Elementary function: Bayesian overdispersed poisson regression to impute a count variable.

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Description

Imputes univariate missing data using bayesglm, an R functions for generalized linear modeling with independent normal, t, or Cauchy prior distribution for the coefficients.

Usage

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mi.count(formula, data = NULL, start = NULL, maxit = 100,
  draw.from.beta = TRUE, missing.index = NULL, ...)
## S4 method for signature 'mi.count'
resid(object, y)
## S4 method for signature 'mi.count'
residuals(object, y)

Arguments

formula

an object of class formula (or one that can be coerced to that class): a symbolic description of the model to be fitted. See bayesglm formula for details.

data

A data frame containing the incomplete data and the matrix of the complete predictors.

start

Starting value for bayesglm.

maxit

Maximum number of iteration for bayesglm. The default is 100.

draw.from.beta

Draws from posterior distribution of the betas to add randomness.

missing.index

The index of missing units of the outcome variable

...

Currently not used.

object

mi.countr object.

y

Observed values.

Details

In bayesglm default the prior distribution is Cauchy with center 0 and scale 2.5 for all coefficients (except for the intercept, which has a prior scale of 10). See also glm for other details.

Value

model

A summary of the bayesian fitted model.

expected

The expected values estimated by the model.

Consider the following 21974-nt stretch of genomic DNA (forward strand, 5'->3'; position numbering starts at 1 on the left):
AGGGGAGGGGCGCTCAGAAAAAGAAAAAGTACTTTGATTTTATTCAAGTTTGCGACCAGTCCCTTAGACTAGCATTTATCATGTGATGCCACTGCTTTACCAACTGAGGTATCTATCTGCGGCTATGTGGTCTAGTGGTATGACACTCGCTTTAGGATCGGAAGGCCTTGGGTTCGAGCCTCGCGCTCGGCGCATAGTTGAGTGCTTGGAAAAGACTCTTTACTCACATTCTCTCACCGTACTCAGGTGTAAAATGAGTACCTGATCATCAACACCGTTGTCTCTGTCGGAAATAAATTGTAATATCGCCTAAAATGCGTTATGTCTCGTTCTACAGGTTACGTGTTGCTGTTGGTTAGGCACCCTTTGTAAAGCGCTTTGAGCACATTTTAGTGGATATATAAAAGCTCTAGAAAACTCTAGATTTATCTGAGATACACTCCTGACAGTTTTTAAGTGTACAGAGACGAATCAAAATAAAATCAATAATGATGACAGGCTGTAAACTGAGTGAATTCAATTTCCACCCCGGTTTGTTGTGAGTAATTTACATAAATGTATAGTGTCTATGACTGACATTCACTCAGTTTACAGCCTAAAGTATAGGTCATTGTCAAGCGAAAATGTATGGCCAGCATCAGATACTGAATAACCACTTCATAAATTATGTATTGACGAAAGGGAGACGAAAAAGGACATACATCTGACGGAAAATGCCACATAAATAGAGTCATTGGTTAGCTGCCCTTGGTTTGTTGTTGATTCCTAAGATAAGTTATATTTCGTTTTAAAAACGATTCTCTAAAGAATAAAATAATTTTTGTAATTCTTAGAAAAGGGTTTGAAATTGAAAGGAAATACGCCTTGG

random

Vector of length n.mis of random predicted values predicted by using the binomial distribution.

Note

see also http://www.stat.columbia.edu/~gelman/standardize/

Author(s)

Masanao Yajima yajima@stat.columbia.edu, Yu-Sung Su suyusung@tsinghua.edu.cn, M.Grazia Pittau grazia@stat.columbia.edu, Andrew Gelman gelman@stat.columbia.edu

References

Yu-Sung Su, Andrew Gelman, Jennifer Hill, Masanao Yajima. (2011). “Multiple Imputation with Diagnostics (mi) in R: Opening Windows into the Black Box”. Journal of Statistical Software 45(2).

Andrew Gelman and Jennifer Hill, Data Analysis Using Regression and Multilevel/Hierarchical Models, Cambridge University Press, 2007.

See Also

mi.info, mi.method, mi

Examples

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  # true data
  x <- rnorm(100,0,1)
  y <- rpois(100,40)
  # create artificial missingness on y
  y [seq(1,100,10)] <- NA
  dat.xy <- data.frame(x,y)
  # imputation
  mi.count(y ~ x, data = dat.xy)

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